PhD Research Scholar, Kazi Nazrul University, Asansol. orcid.org/0000-0003-4762-7655. Email: firstname.lastname@example.org
Article DOI: 10.21659/bp.v1n3.s105
This paper tries to draw a comparison between the idea of counter-violence as portrayed in Mahasweta Devi’s short story ‘Bichhan’ and Algerian thinker Frantz Fanon’s theory of counter-violence as explained in his work The Wretched of the Earth. Though Fanon’s theory was formulated in the context of French imperialism in Algeria, the oppression suffered by the Dalits in Mahasweta’s story share significant similarities with the violent inequality of a colonised society. Both Fanon and Mahasweta firmly disavow non-violence as a viable means for solving social inequality. Much like Fanon’s natives, the Dalits in Mahasweta’s story are perfectly aware of the unjust nature of the higher castes’ oppressive violence, and like the black native they proclaim their selfhood through rhythm and poetry. The conflict between the landlord Lachman Singh and the Dalit peasants proceed almost exactly in the lines of the anti-colonial agitation discussed by Fanon, where gradually escalating violence from both sides ultimately leads to an unusual outburst of murderous emotion as the level-headed, calculative Dulan unexpectedly kills Lachman Singh in single combat. While Fanon considers counter-violence necessary for restoring the despairing native’s dignity and self-belief, Mahasweta shows Dulan’s gloomy and brooding habits passing off after he has committed the violent murder, leaving him a satisfied, socialising man.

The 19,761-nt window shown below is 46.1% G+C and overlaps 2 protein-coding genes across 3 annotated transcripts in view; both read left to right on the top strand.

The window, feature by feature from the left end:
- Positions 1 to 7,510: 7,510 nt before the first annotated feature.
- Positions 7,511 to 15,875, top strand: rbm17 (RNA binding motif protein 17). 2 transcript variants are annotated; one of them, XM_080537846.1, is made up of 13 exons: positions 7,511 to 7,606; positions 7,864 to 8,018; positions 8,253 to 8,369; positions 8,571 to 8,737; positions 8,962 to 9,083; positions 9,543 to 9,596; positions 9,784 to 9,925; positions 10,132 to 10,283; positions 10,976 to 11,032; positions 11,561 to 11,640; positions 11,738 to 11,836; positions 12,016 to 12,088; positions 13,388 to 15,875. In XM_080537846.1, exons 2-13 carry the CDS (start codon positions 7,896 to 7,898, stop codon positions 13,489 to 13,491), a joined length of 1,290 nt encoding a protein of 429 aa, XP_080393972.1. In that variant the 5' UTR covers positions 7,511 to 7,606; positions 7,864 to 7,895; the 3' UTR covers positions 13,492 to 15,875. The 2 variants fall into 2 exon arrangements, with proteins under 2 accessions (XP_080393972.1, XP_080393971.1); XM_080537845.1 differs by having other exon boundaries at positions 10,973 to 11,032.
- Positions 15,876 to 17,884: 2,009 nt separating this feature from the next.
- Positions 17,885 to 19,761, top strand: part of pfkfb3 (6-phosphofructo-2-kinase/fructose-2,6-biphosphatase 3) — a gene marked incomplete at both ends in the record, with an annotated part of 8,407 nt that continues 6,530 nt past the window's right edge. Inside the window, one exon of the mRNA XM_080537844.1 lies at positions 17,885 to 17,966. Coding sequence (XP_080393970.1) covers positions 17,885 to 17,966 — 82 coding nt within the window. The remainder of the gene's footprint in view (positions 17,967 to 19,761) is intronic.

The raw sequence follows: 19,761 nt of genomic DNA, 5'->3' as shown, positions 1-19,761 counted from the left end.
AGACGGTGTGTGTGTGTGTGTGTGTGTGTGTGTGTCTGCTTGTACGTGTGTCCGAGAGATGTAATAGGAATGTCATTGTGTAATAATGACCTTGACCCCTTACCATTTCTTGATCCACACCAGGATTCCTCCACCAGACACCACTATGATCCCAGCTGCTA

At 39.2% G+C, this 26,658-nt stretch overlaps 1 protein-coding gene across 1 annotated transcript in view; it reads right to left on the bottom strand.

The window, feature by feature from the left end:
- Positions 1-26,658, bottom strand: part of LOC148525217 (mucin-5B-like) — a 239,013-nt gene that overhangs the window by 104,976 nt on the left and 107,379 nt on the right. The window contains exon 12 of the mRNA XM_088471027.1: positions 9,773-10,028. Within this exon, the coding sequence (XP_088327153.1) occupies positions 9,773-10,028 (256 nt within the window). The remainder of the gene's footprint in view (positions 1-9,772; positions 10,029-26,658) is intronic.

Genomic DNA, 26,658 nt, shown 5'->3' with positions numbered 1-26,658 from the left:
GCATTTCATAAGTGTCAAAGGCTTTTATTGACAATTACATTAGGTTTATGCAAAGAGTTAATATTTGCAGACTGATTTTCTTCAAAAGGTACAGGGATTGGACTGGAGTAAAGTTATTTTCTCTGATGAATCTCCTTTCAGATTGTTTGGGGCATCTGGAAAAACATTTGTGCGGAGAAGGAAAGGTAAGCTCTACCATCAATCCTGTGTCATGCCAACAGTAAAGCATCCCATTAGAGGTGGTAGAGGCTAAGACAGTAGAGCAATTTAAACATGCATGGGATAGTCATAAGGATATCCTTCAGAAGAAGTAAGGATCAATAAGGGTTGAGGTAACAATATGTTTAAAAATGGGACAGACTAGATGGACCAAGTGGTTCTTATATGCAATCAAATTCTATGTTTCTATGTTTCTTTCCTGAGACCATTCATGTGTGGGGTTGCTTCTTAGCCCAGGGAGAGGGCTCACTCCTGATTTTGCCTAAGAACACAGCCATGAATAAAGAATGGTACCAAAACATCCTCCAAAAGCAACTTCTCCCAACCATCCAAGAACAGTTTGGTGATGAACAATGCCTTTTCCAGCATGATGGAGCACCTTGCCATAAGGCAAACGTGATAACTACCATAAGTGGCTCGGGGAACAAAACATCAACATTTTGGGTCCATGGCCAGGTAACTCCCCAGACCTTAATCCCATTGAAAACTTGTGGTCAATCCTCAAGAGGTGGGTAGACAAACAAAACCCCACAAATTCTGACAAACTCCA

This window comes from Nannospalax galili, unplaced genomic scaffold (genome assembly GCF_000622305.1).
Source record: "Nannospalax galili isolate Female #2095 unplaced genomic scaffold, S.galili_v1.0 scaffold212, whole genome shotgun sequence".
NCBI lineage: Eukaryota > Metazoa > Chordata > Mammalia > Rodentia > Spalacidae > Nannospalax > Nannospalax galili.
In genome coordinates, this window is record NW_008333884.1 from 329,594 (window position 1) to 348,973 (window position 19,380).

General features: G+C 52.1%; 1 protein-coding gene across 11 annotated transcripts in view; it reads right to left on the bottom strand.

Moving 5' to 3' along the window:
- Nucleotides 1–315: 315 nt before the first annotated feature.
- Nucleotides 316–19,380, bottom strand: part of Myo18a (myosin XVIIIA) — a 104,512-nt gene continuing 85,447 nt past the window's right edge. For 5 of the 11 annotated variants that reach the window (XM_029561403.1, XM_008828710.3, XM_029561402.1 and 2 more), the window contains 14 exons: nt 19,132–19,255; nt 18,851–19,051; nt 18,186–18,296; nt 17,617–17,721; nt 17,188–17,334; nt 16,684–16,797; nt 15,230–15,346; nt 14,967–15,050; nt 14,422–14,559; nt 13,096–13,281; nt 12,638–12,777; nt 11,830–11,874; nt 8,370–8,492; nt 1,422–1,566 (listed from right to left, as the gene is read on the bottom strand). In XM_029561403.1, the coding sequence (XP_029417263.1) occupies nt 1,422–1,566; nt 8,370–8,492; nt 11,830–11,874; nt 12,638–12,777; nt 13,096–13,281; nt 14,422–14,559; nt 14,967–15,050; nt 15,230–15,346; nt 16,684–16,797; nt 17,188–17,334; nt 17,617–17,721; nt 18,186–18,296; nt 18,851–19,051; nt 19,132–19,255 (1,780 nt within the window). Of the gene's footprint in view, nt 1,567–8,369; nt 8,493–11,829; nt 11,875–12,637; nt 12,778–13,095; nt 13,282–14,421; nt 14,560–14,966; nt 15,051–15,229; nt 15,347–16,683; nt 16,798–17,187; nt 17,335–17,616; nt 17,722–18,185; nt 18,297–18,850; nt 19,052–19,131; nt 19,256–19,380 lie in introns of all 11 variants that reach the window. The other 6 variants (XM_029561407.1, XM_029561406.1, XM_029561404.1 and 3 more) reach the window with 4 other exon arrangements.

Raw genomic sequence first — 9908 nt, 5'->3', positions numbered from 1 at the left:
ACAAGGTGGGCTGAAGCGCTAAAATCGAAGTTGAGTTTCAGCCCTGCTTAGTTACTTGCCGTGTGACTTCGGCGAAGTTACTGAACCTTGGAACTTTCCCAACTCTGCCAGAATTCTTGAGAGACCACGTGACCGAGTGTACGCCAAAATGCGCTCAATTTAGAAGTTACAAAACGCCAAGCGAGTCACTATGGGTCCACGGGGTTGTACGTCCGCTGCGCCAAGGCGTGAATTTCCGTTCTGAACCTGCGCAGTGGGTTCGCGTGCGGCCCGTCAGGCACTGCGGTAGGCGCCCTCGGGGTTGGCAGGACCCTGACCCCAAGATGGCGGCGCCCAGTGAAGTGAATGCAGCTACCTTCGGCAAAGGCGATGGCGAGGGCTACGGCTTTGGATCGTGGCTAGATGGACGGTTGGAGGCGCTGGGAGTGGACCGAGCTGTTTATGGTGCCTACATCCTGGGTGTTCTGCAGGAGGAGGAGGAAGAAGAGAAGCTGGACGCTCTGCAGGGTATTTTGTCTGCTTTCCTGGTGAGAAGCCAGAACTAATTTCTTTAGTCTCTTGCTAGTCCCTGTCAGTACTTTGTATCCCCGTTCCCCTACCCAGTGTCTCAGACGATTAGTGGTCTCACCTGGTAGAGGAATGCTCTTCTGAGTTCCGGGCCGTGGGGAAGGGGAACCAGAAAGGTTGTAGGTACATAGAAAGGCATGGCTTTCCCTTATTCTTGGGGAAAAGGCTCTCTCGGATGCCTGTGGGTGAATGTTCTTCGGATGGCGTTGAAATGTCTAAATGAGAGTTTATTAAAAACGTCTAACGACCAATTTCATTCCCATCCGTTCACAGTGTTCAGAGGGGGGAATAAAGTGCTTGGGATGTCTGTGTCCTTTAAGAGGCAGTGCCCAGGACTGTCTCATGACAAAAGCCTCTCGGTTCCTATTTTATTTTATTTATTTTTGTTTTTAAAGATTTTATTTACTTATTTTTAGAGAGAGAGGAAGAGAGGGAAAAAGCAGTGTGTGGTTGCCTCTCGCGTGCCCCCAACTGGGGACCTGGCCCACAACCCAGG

Keywords: Mahasweta Devi, Dalits, Frantz Fanon